Impact of Drinking and Cooking Water Mineral Contents on Kidney Health and Implications on Future Cardiovascular Disease.
Naser Titu, PhD Candidate, Environmental Health, Rollins Schools of Pubic Health
Drinking water salinity has contributed to potable water scarcity and high sodium intake in southwest coastal Bangladesh. High prevalence of pre-eclampsia and high blood pressure has been associated with drinking water salinity in this region. Managed aquifer recharge, a hydrogeological intervention to reduce groundwater salinity, is currently being promoted in this region to solve the drinking water crisis. This project examines the health benefits and risks of drinking water from managed aquifer recharge.
Sustaining Water Services: Challenges and Lessons from the Field
Paul Hicks, Water Resources Coordinator, Catholic Relief Services in Latin America
Paul has nearly 20 years of experience in water resources management and agricultural development. Paul started his career with the Peace Corps in Honduras, where he designed and built water systems with the national water agency. He worked for several years in California and the Pacific Northwest in natural resources, then studied at UC Davis where hear earned a Master’s degree in International Agricultural Development (1999). He has spent the last sixteen years with CRS working and living in Albania, Mindanao (Philippines), Afghanistan, and Central America. Paul has been in El Salvador since 2009, leading CRS’ programs related to water supply, watershed management, and water-smart agriculture. Paul’s expertise is focused on two themes: (1) protecting water sources through sustainable land management and (2) promoting local management of water systems
CGSW World Water Day 2016 – Flint Water: What Happens When Regulations Fail?
World Water Day is time for us to reflect and raise awareness about the global challenges of access to safe water for developing nations. As a community of scholars, we take this opportunity to educate our local Atlanta and Emory community and create dialogue around emerging and important issues in safe water that impact our world. This past year, we turned our attention to the water crises occurring in our own backyard – in Flint Michigan and other communities across America.
Using a series of short talks and a panel discussion, we explored the issues of water contamination in American drinking water supply through the lens of legal experts, public health scientists and medical practitioners. Our primary objective was to educate our audience and have an open dialogue regarding the intersection of water science, public health and US water policy. We also wanted to discuss the implications of various water contamination crises on our continued access to safe water in America – should we be worried?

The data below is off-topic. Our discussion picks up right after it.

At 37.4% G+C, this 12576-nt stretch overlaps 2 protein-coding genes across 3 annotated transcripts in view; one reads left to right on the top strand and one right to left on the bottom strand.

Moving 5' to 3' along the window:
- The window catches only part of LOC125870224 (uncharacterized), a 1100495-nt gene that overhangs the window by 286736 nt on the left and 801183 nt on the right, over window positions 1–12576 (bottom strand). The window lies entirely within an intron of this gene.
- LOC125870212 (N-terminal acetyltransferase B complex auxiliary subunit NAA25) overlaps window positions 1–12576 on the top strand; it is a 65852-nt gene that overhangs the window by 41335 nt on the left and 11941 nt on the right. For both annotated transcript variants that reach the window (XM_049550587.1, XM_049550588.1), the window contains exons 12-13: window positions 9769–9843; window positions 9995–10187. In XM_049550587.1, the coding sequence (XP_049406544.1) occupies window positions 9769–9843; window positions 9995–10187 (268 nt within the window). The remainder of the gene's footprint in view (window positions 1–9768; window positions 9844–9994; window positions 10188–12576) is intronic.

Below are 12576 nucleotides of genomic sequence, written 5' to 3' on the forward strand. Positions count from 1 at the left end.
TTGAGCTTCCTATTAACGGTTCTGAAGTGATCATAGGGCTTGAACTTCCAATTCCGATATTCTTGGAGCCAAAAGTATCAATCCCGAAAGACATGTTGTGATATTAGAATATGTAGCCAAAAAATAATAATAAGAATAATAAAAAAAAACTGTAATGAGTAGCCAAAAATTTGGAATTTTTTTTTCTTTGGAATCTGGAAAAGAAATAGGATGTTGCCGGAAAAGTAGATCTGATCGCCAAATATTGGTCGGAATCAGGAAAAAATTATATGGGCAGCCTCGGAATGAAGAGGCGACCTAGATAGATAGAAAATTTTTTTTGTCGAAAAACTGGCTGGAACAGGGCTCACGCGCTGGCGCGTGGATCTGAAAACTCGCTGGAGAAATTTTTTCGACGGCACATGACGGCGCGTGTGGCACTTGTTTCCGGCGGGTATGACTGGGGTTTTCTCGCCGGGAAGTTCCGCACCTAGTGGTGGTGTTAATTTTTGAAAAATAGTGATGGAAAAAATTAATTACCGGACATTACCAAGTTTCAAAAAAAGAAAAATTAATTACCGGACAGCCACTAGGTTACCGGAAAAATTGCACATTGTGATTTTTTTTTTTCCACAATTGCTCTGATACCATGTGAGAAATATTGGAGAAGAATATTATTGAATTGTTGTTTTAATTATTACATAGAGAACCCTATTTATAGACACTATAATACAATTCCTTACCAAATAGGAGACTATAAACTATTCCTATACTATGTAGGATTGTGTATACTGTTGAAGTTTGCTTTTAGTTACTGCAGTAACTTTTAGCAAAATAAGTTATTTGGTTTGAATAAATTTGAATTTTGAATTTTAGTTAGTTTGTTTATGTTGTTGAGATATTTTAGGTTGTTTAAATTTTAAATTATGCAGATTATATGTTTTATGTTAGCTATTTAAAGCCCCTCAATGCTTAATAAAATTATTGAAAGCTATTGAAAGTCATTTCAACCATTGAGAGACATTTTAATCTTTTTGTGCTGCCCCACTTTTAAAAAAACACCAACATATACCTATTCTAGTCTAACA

Estimating the Number of Cases of Acute Gastrointestinal Illness Attributable to Drinking Water in Canada (presentation unavailable)
Heather A. Murphy, Ph.D., Eng, Assistant Professor
College of Public Health, Division of Environmental Health, Temple University
Dr. Murphy has over twelve years of experience in water/ wastewater treatment, water quality, drinking water distribution, risk assessment and environmental health in both North America and abroad. Dr. Murphy obtained her PhD in Environmental Engineering from the University of Guelph, Canada, where she focused on appropriate household water treatment technologies in rural Cambodia. Following her PhD, she worked for the United Nations International Emergency Children’s Fund (UNICEF) as a Water, Sanitation and Hygiene Specialist in Mali and Madagascar. While in Mali, she coordinated a $25 million dollar Water, Sanitation and Hygiene (WASH) in Schools program, covering 1000 schools, the largest program of its kind in the world. She recently completed a research fellowship with the Public Health Agency of Canada where she focused on quantifying the burden of waterborne disease on the Canadian population. Prior to joining Temple in July of 2015, she was a research fellow at the University of Guelph where she conducted research on the challenges of water provision in Canadian First Nations communities. Dr. Murphy’s research interests involve understanding and addressing water and health challenges in both developed and developing countries